Scottish Jews oppose double-decker burials
The Scottish Council of Jewish Communities has said it "strongly objects" to proposals to allow the re-use of graves.
The Scottish Government is expected to back the deepening of burial sites, effectively giving the go-ahead to "double-deck" graves.
It is due to announce its plans next month following a lengthy consultation into solving the increasing difficulty of securing burial space.
In its response to the government's consultation, SCoJeC said: "We have serious concerns with the re-use of graves, particularly the proposals that local authorities should be able to designate plots for re-use without explicit permission."
It is not yet known how the plans would be applied to Jewish cemeteries, which are owned by community burial boards.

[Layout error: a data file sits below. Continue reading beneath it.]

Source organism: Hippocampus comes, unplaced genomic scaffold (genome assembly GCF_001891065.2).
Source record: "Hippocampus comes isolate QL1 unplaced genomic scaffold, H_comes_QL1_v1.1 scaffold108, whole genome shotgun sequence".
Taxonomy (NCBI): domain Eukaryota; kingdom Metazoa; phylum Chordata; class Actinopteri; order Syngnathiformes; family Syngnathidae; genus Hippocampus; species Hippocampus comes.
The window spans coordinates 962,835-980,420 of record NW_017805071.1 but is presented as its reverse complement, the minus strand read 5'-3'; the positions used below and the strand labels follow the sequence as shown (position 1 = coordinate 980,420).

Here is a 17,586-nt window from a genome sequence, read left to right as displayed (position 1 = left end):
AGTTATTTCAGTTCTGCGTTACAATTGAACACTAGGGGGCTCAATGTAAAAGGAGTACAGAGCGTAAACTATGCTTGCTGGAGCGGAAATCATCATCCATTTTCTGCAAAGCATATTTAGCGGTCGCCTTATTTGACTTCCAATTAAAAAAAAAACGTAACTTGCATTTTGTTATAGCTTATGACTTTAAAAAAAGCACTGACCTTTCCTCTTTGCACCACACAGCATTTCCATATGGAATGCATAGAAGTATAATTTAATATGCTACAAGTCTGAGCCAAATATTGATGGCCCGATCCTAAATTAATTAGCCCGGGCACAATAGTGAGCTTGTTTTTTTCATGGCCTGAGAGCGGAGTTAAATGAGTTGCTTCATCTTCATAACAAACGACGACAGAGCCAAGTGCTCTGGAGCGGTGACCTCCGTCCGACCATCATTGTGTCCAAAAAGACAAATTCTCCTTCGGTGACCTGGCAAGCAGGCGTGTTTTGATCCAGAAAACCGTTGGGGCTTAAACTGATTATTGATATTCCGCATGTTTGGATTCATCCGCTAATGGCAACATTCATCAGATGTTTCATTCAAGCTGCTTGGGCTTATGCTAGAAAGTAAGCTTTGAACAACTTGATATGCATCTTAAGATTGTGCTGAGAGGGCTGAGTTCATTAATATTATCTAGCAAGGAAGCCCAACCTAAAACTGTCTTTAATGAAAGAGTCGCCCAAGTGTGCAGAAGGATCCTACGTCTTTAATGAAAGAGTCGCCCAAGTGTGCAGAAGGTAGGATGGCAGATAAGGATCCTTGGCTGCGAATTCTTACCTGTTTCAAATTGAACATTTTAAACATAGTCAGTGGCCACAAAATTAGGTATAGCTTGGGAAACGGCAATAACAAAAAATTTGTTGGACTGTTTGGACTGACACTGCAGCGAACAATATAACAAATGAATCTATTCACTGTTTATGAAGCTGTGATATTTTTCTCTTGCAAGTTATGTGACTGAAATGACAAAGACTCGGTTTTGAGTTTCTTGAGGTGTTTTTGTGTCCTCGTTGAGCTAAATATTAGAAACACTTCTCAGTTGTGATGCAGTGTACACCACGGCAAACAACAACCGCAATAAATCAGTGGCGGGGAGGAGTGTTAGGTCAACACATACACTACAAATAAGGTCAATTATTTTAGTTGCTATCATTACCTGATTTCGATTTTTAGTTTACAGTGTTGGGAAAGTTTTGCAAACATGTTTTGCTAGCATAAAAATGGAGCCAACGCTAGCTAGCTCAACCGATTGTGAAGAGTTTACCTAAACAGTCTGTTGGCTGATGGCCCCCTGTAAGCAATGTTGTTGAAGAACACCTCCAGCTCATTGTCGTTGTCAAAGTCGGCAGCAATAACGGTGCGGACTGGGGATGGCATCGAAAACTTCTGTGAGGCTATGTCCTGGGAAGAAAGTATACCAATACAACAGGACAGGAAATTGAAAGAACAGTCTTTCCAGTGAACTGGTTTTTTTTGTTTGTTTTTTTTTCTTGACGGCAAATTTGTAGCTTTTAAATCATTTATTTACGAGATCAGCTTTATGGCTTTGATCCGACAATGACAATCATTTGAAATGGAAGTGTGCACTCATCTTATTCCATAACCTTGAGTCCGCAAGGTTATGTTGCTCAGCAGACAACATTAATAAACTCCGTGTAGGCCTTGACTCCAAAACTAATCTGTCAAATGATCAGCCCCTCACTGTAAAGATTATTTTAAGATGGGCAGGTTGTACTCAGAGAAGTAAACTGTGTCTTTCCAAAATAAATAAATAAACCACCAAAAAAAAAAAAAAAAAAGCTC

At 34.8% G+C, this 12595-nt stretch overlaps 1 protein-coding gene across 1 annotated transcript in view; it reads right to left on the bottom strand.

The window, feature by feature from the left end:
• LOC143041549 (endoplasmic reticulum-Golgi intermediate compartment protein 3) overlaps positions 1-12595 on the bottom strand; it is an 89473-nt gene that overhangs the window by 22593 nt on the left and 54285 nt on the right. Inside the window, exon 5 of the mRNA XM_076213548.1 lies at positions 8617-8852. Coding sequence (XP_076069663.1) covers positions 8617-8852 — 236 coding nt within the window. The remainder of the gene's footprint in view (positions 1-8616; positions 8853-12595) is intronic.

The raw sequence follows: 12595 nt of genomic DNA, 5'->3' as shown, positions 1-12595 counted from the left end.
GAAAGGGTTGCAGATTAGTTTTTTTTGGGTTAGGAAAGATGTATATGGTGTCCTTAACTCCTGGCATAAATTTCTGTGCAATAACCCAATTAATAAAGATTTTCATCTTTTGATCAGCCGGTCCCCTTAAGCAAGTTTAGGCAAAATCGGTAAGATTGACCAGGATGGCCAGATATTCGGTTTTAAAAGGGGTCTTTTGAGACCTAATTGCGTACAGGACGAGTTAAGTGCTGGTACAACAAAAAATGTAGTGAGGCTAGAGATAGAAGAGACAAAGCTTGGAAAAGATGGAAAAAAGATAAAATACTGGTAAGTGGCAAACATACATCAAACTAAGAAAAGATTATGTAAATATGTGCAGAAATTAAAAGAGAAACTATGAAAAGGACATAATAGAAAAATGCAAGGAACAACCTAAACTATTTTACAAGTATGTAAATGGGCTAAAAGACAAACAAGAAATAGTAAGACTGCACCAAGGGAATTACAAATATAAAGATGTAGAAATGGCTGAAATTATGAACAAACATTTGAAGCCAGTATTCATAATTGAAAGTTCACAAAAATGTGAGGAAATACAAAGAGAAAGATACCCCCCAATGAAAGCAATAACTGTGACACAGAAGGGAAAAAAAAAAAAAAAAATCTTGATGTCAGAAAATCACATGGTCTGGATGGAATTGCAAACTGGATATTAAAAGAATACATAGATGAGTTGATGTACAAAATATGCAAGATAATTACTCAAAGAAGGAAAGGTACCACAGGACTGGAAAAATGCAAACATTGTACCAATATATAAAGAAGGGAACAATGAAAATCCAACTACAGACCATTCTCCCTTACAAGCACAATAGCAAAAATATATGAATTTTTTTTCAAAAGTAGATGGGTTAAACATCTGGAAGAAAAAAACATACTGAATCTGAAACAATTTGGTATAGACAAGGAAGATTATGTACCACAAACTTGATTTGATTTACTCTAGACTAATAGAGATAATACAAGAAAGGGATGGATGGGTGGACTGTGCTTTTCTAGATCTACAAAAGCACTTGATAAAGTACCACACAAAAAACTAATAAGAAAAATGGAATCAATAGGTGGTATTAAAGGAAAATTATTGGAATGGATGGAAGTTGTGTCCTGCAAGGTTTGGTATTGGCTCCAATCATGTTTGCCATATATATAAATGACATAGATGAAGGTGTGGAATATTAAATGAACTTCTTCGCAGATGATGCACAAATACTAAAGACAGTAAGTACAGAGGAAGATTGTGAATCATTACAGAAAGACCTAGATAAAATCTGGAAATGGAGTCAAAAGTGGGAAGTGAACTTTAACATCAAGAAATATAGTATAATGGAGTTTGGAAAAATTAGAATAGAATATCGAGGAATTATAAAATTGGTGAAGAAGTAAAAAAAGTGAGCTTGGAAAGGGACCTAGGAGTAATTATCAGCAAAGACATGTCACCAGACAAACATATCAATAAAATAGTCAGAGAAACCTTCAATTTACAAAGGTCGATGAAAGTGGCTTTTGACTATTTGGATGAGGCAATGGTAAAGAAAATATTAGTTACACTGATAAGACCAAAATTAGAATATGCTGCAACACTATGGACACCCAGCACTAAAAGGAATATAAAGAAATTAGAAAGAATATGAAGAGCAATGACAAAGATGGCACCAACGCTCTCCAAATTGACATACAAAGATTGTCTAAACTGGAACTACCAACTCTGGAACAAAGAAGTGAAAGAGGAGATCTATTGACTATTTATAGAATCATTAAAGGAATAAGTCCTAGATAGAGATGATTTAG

The proposals would back a period of 75 years between a burial and
The nearest living relative of the person who died three-quarters of a century earlier would have the opportunity to veto the re-use of the grave.
A method known as "dig and deepen" would be used to remove remains from a grave before it is made deeper.
The remains would then be reinterred in a new container after extra space is created for an additional coffin. Gravestones would be retained at their original site.
SCoJeC said: "The human body, including all body parts and tissue, is sacrosanct, and should always be treated with dignity. Once death has occurred, there should be as little interference with the body as possible.
"We are particularly concerned that arrangements that may be put in place for the effective confiscation of unused [plots] might result in non-Jews being buried in areas set aside for Jewish burial. This would be extremely distressing to the community."
The move is supported by the Protestant Church of Scotland, but the Catholic Church has opposed the plans.
The Free Church of Scotland
said "double-decking" would be a "desecration".
The Muslim Council of Scotland said re-using graves might be permissible for relatives, but not strangers.